Cultural Heritage, Development, and Local Communities in Jordan and Egypt – Robert James Vigar

October 23, 2017

This summer I traveled to Jordan and Egypt to conduct exploratory research for my thesis. As a first year PhD student in Anthropology this was an early opportunity for me to get out into the field and begin investigating the questions that have been fermenting in my mind over the past few years. Questions surrounding community-engagement practices at sites of cultural heritage development, the positionality of cultural heritage and development practitioners in relation to local communities, and the relationship between local communities and cultural heritage sites are of particular interest to me.

The site of Wadi Rum, with its combination of natural and cultural heritage, is very popular with tourists visiting Jordan. It is also one of nine sites being targeted by the Sustainable Cultural Heritage through Engagement of Local Communities Project (SCHEP), which seeks to empower local communities through the development of cultural heritage in their region. (Photo by Dr. Philip Proudfoot).

I decided to carry out my research in Jordan and Egypt, with an eye on choosing one of these countries as the final research destination for my thesis. Both countries have a long history of investment from development agencies into areas such as agriculture, infrastructure, but most importantly to this research – cultural heritage. Tourism and cultural heritage development often go hand in hand, one demanding the other. Jordan and Egypt’s tourist industries have both been affected in recent years by ongoing instability in the region. Jordan has been directly affected by the Syrian Civil War, receiving an influx of Syrian refugees since 2011. Tourists have stayed away from the country due to its seeming proximity to the Civil War.  Jordan is, however, often pointed out as the most stable country in the region.

Protests in Tahrir Square in July 2011. (Photo by Samuel Derbyshire).

Since the Arab Spring in 2011, tourists have all but deserted the Nile Valley in Egypt. Threats from Islamist groups such as Ansar Beyt al-Maqdis, who have carried out a number of attacks across Egypt against military, civilian, and tourist sites, have discouraged many Westerners from visiting the country. Most of the famous cultural heritage sites which were heavily marketed and developed under the Mubarak regime, are not receiving the same level of investment from development agencies.

Despite this instability, archaeologists and cultural heritage practitioners have begun tackling issues such as the suppression of local communities as fundamental stakeholders in their cultural heritage, which was a mainstay of cultural heritage practice for a period, through the establishment of models of ‘community engagement.’ Development agencies, major sources of financial support for cultural heritage projects, now recognize the necessity for inclusion of local community voices into interpretive processes and site management practices. An example of this kind of work is exemplified by the USAID funded Sustainable Cultural Heritage Through Engagement of Local Communities Project (SCHEP). Whilst in Jordan I had meetings with members of the team that run SCHEP to better understand how local community voices are being incorporated into sites of cultural heritage development. In Egypt, given the dearth of Western tourists now visiting the country, and the increase in cultural heritage destruction in the country, money is now being put towards urban and heritage preservation. Civil society organizations such as Athar Lina (the monument is ours) have emerged in recent years focusing on community engagement with cultural heritage.  I am excited to have made contact with these organizations and hope to explore the potential that they can have on reshaping the heritage development agenda in both Jordan and Egypt.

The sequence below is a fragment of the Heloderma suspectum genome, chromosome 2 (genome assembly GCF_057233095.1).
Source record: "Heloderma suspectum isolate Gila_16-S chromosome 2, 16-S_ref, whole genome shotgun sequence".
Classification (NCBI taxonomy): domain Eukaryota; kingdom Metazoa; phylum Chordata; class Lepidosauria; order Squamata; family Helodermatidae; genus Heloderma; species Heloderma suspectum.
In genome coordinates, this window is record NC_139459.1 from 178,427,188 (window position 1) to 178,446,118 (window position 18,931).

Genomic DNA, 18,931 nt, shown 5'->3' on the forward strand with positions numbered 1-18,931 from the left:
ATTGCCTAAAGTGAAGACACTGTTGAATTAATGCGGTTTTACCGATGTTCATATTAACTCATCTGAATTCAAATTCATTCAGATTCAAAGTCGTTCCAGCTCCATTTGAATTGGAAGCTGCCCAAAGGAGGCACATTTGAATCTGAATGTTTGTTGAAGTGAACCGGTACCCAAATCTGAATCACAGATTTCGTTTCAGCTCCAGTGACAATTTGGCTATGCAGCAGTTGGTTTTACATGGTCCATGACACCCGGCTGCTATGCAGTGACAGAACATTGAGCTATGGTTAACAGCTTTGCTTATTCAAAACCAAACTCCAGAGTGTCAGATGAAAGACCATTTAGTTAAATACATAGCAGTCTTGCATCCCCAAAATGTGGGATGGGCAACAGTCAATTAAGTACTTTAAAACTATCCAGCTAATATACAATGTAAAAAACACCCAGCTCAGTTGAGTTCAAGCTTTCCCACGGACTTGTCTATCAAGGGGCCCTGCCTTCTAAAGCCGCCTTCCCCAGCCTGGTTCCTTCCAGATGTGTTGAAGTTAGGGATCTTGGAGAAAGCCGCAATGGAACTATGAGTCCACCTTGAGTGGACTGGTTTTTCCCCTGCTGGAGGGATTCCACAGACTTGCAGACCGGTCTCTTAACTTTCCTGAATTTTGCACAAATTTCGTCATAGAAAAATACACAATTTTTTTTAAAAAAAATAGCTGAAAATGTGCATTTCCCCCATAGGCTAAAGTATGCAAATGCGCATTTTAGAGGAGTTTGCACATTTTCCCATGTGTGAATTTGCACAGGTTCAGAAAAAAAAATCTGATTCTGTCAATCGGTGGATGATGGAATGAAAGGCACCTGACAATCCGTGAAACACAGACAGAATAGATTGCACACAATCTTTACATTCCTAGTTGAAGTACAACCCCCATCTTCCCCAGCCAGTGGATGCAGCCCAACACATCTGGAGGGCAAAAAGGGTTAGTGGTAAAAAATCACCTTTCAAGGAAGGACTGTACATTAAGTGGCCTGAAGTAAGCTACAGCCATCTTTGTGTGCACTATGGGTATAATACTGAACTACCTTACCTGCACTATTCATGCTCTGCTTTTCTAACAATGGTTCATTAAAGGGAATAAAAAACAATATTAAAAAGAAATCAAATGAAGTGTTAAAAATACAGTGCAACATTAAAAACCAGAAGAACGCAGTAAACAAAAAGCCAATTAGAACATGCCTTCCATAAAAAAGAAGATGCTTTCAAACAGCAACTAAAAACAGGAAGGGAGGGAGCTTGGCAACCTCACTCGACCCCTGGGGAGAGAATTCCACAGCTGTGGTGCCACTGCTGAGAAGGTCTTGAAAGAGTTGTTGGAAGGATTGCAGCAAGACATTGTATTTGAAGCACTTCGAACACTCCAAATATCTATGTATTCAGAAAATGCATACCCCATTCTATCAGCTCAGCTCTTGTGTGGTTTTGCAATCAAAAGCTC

Panorama of the Temple of Herakles on the Jebel al-Qal’a, Amman. This site has seen many heritage development projects over the years, most recently on the Umayyad Palace. (Photo by Robert Vigar).

The most positive thing to come out of my research this summer was the establishment of relationships between myself and some key stakeholders in both countries. Relationships with professionals and local communities in both Jordan and Egypt are going to be central to my research agenda. It is my intention for this research to be iterative, taking substantial direction from local communities, with the goal of capturing their perspectives, agendas, and aspirations with relation to their heritage and the advancement of heritage development projects in their locale.

I would like to thank the donors of the Student Field Research Grant at the Penn Museum. Without their continued support I would not have been able to travel to Jordan and Egypt this summer. Their support is much appreciated.


Robert James Vigar is a graduate student in the Department of Anthropology.